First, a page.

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Installing a hot water system at home is essential to avoid chilly surprises during early winter mornings!

Besides heating water quickly whenever needed, well-maintained gas water heating systems can help conserve energy (reducing your water and utility bills) and produce fewer greenhouse emissions. Maintaining your hot water systems every five years is recommended, though it is best to check the instruction manual before doing so.

Now, we get it - hot water systems may seem complicated, and yes, beginners should be cautious and perform any repairs or maintenance under supervision. However, effective maintenance of an existing hot water system is relatively straightforward. And today, we’ll be sharing some foolproof methods of doing so!

How To Maintain Your Hot Water System

Before getting started, remember the two main factors that you must consider to conduct the maintenance procedure successfully:

  • Sacrificial anode
  • Temperature and pressure relief valve (TPR valve)

Fixing Gas Hot Water System Spanner

What Is A Sacrificial Anode?

Most tank-based gas water heating systems feature a “sacrificial anode,” a metal (usually magnesium or aluminium) rod with a zinc coating hanging inside the hot water tank. Its primary function is to attract impurities that may cause reactions and corrosion.

Interestingly, since the rod is metallic, it rusts and deteriorates when coming in contact with the impurities, thereby “sacrificing” its own life for the hot water tank! As a result, replacing the sacrificial anode regularly is imperative for maintaining your hot water system.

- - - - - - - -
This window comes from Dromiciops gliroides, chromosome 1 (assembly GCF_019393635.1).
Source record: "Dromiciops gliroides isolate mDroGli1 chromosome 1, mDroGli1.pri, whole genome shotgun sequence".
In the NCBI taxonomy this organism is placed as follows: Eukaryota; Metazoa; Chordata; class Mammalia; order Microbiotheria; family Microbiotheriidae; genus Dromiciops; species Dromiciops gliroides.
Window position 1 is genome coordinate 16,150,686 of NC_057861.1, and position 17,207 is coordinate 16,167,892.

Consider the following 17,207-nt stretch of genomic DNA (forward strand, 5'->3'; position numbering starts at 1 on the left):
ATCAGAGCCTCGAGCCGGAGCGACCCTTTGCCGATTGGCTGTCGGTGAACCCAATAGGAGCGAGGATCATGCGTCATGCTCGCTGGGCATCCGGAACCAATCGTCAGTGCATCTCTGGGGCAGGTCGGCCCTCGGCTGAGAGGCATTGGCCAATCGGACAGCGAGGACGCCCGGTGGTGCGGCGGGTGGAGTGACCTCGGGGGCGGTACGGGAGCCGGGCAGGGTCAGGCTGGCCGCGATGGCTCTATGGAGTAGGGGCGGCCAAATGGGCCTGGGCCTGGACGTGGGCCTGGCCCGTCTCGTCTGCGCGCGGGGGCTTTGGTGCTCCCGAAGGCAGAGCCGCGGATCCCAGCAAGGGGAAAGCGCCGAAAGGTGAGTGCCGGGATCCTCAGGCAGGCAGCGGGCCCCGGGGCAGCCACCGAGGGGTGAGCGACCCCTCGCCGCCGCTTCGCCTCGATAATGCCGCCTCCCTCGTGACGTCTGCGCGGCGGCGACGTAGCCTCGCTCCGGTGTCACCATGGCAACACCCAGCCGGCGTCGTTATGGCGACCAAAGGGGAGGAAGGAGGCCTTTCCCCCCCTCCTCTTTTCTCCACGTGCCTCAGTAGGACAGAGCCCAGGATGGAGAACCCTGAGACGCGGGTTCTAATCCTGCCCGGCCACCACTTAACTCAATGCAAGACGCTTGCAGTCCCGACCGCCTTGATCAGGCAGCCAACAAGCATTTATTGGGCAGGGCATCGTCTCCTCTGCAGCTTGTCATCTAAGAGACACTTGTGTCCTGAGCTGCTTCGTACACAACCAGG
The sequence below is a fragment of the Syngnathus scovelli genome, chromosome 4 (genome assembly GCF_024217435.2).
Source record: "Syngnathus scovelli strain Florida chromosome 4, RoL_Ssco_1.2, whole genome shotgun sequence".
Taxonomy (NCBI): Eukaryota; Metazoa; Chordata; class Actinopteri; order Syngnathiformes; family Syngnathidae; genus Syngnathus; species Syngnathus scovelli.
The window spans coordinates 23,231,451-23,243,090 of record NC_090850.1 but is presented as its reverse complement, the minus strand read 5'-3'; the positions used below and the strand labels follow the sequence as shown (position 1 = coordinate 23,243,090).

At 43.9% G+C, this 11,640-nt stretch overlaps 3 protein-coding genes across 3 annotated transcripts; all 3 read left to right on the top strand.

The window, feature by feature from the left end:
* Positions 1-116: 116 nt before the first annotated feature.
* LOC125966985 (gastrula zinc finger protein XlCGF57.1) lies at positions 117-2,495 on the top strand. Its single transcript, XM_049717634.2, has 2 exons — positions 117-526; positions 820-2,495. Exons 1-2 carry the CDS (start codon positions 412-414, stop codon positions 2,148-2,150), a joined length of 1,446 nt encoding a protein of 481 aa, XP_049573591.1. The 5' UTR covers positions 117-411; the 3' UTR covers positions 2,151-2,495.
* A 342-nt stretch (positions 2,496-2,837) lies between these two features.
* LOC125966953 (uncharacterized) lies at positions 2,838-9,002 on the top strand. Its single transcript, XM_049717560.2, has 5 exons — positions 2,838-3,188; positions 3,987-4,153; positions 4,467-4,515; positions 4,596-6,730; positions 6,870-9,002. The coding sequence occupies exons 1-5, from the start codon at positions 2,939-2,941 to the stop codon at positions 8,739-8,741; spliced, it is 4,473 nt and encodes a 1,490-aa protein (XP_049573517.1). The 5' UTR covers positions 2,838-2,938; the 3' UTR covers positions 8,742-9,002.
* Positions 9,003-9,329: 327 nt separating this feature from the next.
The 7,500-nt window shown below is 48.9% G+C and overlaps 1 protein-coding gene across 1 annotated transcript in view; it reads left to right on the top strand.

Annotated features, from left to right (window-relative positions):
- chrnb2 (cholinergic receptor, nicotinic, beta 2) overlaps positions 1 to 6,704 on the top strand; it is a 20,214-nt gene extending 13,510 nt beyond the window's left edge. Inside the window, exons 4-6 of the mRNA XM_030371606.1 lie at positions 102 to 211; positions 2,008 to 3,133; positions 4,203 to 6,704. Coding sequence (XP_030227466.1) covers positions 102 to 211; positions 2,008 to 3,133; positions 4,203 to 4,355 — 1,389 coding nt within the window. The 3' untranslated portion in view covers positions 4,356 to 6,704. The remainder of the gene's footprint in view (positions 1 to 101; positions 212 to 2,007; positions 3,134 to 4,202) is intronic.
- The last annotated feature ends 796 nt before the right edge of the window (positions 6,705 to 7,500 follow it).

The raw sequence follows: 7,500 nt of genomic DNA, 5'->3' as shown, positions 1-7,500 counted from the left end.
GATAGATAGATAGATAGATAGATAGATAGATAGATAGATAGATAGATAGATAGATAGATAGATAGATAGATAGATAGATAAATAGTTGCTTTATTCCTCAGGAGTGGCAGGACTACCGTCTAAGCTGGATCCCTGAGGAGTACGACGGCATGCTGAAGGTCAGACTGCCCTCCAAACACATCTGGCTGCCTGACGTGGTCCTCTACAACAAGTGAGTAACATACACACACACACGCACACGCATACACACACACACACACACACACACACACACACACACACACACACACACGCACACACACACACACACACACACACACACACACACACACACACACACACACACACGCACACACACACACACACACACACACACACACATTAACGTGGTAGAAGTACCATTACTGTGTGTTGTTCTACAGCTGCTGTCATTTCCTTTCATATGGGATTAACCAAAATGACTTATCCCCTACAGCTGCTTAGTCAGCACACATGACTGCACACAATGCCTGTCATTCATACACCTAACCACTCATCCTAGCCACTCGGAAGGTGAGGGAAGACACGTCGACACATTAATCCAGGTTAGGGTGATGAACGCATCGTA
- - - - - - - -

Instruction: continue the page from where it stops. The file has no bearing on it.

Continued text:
Corroded Sacrificial Anode

When Should You Replace The Sacrificial Anode?

Depending on the type of water and the impurities present, you must change the sacrificial anode every five years. Doing so may even extend the service period of the hot water system by a solid 5-10 years.

Replacing The Sacrificial Anode

Before we get into the procedure, let us warn you that replacing a sacrificial anode isn’t something anyone other than professional plumbers should try. The hot water tank is filled with scalding water and steam and connected to electricity or a gas supply. This equation spells nothing but trouble, so let the professionals handle it.

The cost of hiring a licensed plumber is minimal, considering the energy bills resulting from using an inefficient heater or replacing one. Hence, hiring a qualified plumber to service the hot water system and replace the sacrificial anode as and when required is best.

What Are Temperature And Pressure Relief (TPR) Valves?

Hot Water System Thermostat

Also known as TPR or T&P valves, they “vent” out hot water when the temperature and pressure in the tank system get too high. This is done to prevent explosion, thereby acting as a safety measure.

As such, these valves must be checked and replaced accordingly to prevent your hot water system from malfunctioning.

How To Test The Temperature And Pressure Relief Valve?